'From our friends at The Foundry'


Today . . .

Pope Has Casual Q&A With Priests Of Caserta

501

2014-07-28 Vatican Radio (Vatican Radio) Pope Francis met with the priests of the Diocese of Caserta on his visit there on Saturday afternoon. The Pope engaged in a question-and-answer period with the priests in the Palatina della Reggia di Caserta Chapel. The Vatican Radio translation of this exchange is offered below. Pope Francis: I prepared a speech but I will…Continue Reading

What If Democracy Is A Fraud?

By ANDREW P. NAPOLITANO What if you were allowed to vote only because it didn’t make a difference? What if no matter how you voted the elites always got their way? What if the concept of one person/one vote was just a fiction created by the government to induce your compliance? What if democracy as…Continue Reading

The Day Of The Hawk

By PATRICK J. BUCHANAN The bombing of Pan Am 103 over Lockerbie was premeditated mass murder. Qadhafi was taking revenge for Reagan’s raid on Tripoli in 1986. The downing of KAL 007, flying from Anchorage to Seoul, was mass murder in the second degree. Seeing an aircraft intrude into Russian air space, Soviet officers brutally…Continue Reading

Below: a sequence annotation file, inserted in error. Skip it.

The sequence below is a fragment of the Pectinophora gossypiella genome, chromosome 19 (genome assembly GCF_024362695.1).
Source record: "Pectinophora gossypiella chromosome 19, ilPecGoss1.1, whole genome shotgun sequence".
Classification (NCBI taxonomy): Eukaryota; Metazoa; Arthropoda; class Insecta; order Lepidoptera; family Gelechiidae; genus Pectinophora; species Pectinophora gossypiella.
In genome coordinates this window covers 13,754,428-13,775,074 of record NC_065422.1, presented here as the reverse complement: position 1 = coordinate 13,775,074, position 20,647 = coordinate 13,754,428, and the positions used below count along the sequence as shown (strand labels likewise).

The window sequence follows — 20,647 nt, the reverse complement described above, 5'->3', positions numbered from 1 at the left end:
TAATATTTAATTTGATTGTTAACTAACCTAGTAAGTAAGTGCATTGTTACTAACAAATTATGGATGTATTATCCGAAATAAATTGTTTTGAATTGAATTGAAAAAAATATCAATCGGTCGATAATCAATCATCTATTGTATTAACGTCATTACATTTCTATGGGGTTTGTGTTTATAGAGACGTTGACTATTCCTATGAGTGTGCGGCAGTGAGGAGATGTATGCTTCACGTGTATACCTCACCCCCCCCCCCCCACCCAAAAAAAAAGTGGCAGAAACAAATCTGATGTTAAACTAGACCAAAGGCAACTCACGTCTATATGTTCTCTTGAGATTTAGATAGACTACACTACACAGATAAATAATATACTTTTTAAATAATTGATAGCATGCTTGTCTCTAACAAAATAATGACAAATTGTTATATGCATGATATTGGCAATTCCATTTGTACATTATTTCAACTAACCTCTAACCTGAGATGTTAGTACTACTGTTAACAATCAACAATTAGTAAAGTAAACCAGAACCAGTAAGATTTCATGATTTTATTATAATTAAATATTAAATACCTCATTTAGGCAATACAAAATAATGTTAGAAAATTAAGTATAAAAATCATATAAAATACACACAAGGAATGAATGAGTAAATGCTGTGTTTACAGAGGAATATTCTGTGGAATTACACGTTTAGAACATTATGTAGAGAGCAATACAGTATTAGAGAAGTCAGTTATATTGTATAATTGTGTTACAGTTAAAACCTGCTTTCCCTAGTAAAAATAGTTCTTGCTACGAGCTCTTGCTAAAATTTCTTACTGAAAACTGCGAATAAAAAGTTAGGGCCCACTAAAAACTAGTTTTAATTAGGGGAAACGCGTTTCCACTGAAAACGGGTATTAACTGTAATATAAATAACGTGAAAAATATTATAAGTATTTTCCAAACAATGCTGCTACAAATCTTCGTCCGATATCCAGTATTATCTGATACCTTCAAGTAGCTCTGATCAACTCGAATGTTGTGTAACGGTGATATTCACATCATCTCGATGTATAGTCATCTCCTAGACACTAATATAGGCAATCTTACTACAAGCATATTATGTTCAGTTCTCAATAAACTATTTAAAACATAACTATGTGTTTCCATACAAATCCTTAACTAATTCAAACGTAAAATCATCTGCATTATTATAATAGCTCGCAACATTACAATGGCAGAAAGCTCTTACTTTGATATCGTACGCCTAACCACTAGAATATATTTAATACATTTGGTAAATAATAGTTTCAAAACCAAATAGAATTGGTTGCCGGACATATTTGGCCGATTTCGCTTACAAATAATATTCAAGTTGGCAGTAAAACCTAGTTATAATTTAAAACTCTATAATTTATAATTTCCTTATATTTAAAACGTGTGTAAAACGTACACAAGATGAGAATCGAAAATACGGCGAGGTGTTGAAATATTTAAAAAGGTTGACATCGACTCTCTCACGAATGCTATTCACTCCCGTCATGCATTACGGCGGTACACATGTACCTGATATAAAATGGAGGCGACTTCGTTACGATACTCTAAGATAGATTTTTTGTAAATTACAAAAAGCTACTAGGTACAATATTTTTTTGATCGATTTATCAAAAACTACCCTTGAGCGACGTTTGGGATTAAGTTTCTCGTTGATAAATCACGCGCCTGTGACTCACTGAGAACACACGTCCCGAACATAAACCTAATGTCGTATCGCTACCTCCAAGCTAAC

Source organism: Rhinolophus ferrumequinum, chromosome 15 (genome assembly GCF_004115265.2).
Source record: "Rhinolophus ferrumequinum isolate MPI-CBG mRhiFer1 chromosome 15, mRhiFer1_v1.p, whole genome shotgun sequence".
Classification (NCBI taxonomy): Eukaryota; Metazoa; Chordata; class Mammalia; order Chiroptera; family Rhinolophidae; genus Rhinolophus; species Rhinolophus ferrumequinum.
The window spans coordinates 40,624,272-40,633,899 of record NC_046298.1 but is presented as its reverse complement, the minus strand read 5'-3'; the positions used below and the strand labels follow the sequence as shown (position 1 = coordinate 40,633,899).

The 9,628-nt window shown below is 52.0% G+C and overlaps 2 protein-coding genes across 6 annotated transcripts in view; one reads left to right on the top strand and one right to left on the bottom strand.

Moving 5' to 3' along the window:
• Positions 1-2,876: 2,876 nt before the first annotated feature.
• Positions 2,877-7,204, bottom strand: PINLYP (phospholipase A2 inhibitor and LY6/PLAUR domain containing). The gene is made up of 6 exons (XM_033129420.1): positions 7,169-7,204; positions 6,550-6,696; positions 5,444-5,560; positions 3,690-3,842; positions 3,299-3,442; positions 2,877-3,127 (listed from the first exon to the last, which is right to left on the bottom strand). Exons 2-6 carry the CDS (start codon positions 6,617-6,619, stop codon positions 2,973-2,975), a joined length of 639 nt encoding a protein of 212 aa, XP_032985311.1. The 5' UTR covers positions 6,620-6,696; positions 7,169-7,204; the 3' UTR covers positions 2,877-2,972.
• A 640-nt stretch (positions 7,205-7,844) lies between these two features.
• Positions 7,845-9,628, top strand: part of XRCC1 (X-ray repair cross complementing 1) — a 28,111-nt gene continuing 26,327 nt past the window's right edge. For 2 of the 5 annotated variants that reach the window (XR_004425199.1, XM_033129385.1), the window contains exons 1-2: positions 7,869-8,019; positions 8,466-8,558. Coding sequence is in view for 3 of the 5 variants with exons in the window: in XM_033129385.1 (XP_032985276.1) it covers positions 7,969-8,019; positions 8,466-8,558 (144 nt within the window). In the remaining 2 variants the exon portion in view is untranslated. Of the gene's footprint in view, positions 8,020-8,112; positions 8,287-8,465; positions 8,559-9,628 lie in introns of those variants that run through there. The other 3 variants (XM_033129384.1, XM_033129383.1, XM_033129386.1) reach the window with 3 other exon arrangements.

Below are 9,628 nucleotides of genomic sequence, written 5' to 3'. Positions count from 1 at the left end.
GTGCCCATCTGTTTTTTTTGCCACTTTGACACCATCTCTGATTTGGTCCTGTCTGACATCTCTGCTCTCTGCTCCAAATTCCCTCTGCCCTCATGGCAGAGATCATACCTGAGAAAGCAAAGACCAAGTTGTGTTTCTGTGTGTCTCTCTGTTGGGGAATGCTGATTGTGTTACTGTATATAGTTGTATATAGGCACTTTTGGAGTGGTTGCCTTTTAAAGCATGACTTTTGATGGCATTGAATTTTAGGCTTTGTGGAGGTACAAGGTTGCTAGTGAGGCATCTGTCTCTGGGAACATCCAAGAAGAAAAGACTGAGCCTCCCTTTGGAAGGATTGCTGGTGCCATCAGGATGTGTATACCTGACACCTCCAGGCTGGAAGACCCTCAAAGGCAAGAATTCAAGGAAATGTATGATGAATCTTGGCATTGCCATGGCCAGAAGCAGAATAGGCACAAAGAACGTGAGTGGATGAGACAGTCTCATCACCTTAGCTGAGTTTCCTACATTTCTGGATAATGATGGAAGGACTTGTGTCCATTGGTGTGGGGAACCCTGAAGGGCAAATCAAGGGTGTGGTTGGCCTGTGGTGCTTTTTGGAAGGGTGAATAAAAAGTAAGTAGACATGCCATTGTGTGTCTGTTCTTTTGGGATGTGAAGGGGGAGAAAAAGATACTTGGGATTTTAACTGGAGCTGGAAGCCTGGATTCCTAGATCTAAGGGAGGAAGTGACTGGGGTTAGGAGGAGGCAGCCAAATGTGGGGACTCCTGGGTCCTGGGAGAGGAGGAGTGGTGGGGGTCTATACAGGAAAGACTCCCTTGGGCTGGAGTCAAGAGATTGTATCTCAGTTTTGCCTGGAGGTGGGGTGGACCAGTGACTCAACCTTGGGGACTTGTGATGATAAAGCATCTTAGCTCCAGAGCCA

Will John Roberts Decide A “State” Is Not A “State”?

By TERENCE P. JEFFREY The Supreme Court may soon need to decide whether the federal government can be considered a “state” in our federal republic in the same sense that Iowa, Wyoming, and Wisconsin are states. On the face of it, this question may seem absurd. In fact, given any level of reflection, it is…Continue Reading

Assisted Suicide In England… Life And Death Under Debate

By FR. JOHN FLYNN, LC (Editor’s Note: Fr. Flynn is a columnist for ZENIT News Agency, which provided this commentary. All rights reserved.) +    +    + A bill to legalize assisted suicide has been introduced into Britain’s House of Lords by Lord Falconer, previously lord chancellor under Labor Prime Minister Tony Blair, and it is…Continue Reading